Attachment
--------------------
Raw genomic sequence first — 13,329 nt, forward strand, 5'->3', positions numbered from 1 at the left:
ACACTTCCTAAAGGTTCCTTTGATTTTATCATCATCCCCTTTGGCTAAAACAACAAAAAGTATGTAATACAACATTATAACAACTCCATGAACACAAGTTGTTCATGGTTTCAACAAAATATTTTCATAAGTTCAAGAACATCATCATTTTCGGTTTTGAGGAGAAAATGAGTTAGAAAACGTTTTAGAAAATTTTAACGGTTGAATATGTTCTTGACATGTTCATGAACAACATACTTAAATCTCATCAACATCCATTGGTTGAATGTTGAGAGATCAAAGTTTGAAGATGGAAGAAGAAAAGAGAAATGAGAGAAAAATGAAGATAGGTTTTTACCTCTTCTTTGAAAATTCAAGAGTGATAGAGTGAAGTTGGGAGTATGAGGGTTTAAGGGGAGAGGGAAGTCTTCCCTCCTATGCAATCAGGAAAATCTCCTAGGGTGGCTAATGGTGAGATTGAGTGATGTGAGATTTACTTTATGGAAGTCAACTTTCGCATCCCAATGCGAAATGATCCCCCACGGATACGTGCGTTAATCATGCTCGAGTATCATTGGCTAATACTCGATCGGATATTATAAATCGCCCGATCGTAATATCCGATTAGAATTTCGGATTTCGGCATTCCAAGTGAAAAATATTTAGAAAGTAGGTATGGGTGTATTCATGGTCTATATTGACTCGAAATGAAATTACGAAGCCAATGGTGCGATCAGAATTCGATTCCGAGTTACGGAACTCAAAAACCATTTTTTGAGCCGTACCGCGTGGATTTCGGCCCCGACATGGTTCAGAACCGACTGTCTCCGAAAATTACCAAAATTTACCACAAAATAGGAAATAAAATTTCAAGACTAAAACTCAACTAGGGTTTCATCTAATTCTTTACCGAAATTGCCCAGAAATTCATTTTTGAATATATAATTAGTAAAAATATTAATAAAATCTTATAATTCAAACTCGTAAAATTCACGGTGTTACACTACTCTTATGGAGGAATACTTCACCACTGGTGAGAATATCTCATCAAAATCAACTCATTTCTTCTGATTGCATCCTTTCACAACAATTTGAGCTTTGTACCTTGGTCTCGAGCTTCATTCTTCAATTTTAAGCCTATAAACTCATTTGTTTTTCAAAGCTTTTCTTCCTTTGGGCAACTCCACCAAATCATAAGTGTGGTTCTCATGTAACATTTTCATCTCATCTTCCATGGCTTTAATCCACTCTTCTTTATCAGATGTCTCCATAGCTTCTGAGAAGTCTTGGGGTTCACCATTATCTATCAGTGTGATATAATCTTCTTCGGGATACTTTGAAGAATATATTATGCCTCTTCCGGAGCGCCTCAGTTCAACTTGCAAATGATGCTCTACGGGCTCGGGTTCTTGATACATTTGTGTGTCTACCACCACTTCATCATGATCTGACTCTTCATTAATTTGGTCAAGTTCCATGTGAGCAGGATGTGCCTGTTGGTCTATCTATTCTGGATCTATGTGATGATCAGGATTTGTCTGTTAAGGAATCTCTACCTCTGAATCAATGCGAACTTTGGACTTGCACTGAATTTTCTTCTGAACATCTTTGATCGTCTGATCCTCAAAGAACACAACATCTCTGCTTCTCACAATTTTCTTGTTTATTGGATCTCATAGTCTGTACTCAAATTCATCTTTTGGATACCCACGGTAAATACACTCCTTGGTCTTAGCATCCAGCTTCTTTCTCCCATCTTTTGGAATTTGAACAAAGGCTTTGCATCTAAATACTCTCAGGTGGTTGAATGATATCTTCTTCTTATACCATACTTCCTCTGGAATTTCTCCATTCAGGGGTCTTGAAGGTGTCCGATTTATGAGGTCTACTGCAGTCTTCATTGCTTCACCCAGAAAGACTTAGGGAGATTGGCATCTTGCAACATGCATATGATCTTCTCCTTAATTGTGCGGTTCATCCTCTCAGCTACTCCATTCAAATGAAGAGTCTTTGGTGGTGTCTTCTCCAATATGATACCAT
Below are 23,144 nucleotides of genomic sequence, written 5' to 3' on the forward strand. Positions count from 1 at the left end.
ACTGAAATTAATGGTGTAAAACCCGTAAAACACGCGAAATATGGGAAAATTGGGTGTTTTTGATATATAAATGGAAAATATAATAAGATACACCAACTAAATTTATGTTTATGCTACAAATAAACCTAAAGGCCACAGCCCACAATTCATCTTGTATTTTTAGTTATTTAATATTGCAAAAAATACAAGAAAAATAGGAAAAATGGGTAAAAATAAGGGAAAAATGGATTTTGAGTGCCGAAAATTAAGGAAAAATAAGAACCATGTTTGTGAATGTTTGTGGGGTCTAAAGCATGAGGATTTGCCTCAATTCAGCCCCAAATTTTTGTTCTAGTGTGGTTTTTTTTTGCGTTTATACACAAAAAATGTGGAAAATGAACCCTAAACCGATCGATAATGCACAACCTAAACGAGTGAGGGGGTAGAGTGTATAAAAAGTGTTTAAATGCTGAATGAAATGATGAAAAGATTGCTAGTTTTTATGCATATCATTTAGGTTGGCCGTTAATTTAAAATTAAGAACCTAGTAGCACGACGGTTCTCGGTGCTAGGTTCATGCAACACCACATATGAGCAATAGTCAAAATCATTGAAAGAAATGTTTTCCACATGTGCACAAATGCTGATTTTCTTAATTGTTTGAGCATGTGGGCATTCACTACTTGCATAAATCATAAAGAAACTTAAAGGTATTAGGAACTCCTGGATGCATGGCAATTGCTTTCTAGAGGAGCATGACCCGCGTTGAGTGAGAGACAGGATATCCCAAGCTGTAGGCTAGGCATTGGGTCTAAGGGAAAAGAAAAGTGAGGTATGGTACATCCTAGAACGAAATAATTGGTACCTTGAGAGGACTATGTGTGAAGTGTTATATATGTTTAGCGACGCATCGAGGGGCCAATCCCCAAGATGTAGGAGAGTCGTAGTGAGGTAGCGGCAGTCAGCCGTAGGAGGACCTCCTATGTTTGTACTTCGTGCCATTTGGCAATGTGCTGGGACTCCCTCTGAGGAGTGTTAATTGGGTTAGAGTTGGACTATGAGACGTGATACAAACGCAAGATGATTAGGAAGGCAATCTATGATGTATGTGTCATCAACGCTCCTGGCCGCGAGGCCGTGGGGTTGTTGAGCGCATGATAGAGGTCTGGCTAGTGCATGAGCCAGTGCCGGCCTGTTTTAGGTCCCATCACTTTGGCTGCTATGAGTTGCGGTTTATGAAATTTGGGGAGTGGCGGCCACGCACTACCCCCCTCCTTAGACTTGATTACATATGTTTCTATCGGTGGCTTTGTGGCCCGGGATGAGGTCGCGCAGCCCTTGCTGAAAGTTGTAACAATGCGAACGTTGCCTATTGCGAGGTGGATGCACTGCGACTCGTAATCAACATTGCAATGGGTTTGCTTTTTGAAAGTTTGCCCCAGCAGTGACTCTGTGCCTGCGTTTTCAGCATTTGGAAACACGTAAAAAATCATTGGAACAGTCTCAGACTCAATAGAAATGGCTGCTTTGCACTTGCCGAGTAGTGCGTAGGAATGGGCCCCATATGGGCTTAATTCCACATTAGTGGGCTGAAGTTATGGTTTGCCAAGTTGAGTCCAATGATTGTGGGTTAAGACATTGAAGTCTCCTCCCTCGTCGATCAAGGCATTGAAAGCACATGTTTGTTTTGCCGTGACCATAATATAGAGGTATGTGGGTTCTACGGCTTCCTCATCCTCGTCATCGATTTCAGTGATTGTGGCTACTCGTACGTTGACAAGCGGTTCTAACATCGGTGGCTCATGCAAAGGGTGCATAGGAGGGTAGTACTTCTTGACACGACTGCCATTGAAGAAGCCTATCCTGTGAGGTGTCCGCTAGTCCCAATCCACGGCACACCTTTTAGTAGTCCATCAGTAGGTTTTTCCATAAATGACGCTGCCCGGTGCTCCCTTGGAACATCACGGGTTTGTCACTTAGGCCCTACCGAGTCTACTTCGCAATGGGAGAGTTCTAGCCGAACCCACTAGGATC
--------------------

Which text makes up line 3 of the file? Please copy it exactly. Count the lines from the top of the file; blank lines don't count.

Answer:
Below are 23,144 nucleotides of genomic sequence, written 5' to 3' on the forward strand. Positions count from 1 at the left end.